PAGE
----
the navigation aids which mark the channels. As indicated this was done by the Coast Guard at Pittsburgh. No doubt this was sufficient for commercial operators, but when the dams were constructed in the late twenties, the Corps of Engineers assumed the responsibility for the operation of the locks and the maintenance of the dams. This placed a different and greater responsibility upon the Corps of Engineers than the Coast Guard had. It appears to this Court that the Corps of Engineers has accepted its responsibility with regard to warnings to be given to inexperienced boaters on the Allegheny River.
The Corps of Engineers has been aware of the special problems presented by the increase in pleasure boating on the Allegheny River. The evidence shows that the Corps has realized that some means other than conventional navigational aids were necessary in an attempt to prevent accidents to the inexperienced. The evidence indicates that the Corps has undertaken a continuing program of research and experimentation with signs and markers in an effort to make explicit to the inexperienced user the proximity and danger of dams.
It cannot be said, on the basis of the evidence adduced at trial, that the warning signs above dam 7 were negligently designed, constructed or maintained. This Court finds that the reverse is true. That is, that they were designed, constructed and maintained in a proper manner which would give warning to anyone who casually looked in their direction from any point on the river. On the basis of Kober's testimony, it cannot be held that the signs were illegible, for he declared that he - "wasn't exactly looking for" - any signs. One of these signs was brought into Court. This Court finds that the sign brought in was not only visible, but could have been read at least 1,000 feet away. In the opinion of this Court, the Government's action in regard to devices and warnings on the above dam 7 at the time of the accident was reasonable, that no negligence on the part of the Government has been shown, and that the United States cannot be held liable to libellants in this case. Counsel have presented and discussed in their briefs several decisions which have held the Government liable but which are based on dissimilar factual situations.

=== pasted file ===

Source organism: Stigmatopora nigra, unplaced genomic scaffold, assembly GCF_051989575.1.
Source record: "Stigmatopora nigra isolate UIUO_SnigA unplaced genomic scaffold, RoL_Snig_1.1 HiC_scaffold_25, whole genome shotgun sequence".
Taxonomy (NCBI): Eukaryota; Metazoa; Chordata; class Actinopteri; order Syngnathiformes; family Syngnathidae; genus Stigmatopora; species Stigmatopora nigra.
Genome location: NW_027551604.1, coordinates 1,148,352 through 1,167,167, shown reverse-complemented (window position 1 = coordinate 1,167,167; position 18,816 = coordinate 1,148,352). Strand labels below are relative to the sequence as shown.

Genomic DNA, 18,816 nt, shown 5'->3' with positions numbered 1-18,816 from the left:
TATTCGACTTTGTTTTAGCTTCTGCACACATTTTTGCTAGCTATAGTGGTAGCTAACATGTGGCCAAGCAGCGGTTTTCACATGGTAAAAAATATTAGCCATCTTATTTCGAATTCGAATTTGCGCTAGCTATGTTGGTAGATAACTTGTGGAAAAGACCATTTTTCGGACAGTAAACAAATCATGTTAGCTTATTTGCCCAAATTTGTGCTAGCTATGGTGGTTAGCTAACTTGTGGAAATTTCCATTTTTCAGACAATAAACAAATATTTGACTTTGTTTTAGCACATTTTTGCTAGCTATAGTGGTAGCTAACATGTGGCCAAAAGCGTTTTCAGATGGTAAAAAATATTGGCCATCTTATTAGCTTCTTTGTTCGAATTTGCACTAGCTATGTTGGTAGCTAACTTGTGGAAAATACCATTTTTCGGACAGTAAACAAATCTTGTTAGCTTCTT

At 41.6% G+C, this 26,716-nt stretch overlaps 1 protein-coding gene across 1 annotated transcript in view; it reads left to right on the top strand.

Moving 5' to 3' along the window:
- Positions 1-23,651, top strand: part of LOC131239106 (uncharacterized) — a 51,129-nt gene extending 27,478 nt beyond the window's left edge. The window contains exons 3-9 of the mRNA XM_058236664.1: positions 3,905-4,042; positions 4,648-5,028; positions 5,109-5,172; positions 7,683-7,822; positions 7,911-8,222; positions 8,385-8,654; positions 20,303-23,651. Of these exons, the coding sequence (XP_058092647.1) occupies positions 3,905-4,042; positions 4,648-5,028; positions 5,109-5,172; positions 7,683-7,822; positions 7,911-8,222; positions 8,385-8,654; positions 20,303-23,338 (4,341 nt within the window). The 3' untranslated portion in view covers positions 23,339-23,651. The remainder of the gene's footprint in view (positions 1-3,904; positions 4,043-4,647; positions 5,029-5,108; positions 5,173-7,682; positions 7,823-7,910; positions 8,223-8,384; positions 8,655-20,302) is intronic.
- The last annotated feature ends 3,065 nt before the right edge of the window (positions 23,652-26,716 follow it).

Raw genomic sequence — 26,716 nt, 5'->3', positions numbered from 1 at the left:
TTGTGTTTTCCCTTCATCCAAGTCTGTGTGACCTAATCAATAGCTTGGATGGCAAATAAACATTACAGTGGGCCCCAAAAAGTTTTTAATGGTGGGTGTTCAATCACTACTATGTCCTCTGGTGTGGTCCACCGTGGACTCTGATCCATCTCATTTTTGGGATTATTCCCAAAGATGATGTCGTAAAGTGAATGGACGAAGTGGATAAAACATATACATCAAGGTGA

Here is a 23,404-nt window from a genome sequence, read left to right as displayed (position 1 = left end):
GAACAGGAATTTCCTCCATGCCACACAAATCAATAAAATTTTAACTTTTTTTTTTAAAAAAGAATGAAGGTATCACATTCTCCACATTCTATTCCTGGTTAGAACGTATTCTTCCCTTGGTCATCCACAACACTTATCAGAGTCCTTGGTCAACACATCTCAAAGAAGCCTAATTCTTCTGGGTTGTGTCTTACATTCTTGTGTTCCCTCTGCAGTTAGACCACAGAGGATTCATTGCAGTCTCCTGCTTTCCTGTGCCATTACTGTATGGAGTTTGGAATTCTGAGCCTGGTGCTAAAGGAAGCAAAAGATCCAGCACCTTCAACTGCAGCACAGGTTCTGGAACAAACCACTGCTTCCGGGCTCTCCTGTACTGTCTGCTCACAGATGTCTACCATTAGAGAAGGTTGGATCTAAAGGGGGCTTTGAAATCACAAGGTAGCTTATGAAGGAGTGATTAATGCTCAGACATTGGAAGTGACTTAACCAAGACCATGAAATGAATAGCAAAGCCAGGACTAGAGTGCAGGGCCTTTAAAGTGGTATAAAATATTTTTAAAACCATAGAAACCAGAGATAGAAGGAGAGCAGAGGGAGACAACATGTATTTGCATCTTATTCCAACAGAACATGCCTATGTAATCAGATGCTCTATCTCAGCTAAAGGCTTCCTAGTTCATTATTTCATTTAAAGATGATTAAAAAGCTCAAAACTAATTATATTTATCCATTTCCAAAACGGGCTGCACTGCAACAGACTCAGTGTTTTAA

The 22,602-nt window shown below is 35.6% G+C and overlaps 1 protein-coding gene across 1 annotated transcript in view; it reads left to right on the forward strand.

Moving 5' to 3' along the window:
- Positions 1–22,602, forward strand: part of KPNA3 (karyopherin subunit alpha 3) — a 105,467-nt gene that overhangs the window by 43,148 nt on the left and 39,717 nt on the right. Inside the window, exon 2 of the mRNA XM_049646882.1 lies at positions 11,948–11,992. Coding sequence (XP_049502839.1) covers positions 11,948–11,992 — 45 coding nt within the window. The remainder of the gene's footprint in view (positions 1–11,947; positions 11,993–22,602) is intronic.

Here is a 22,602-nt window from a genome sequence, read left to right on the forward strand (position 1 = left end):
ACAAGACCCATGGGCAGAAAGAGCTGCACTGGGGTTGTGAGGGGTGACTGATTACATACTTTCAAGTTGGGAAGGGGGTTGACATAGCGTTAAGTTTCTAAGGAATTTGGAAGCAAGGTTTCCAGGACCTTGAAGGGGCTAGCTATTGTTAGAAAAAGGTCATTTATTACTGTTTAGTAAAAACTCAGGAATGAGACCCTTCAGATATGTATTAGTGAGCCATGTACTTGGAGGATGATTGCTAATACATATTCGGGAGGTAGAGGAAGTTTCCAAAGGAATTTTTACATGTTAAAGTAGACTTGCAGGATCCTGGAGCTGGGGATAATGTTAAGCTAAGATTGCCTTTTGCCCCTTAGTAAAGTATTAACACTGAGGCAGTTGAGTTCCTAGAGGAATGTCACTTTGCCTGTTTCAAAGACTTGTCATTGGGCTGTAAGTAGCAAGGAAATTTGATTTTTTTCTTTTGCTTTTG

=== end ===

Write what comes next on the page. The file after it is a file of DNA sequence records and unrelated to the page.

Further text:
In Dye v. United States, 210 F.2d 123 (6th Cir. 1954), plaintiffs' decedents were drawn over a dam in the Ohio to their deaths by an increase in current caused by defendant's employees. The dam was constructed in part of movable wickets which when opened considerably increased the flow and current of the water of the river over the dam. Although the dam may have been safe when the wickets were closed, the public had no means of knowing whether the wickets were open or shut, and there was no sign explicitly warning of the danger created by the open wickets. Further, it was apparent in Dye that the government employee whose duty it was to keep a lookout for boats approaching the dam when the wickets were down or open did not do so on the day of the accident.
Bevilacqua v. United States, 122 F. Supp. 493 (W.D.Pa.1954) involved dam 8 on the Allegheny. Plaintiffs' decedents were killed when their boat plunged over the dam in the darkness of night. The presence of the dam was marked by warning lights when the lock was in operation, and by warning lanterns similarly placed when the lock was not operating. On the night of the accident, the duty lockman failed to light the lanterns, so no warning was given.
In Chelette v. United States, 228 F. Supp. 653, (E.D.Tex.1964), an action brought under the Suits in Admiralty Act, libellant's boat struck a log floating in the river channel. The log was part of much debris which had been pushed into the channel by Government workmen cleaning up a Reserve Fleet nest area.
Judgment will be directed for the United States. It is so ordered. Pursuant to Admiralty Rule 46 1/2 this opinion constitutes the Court's findings of fact and conclusions of law.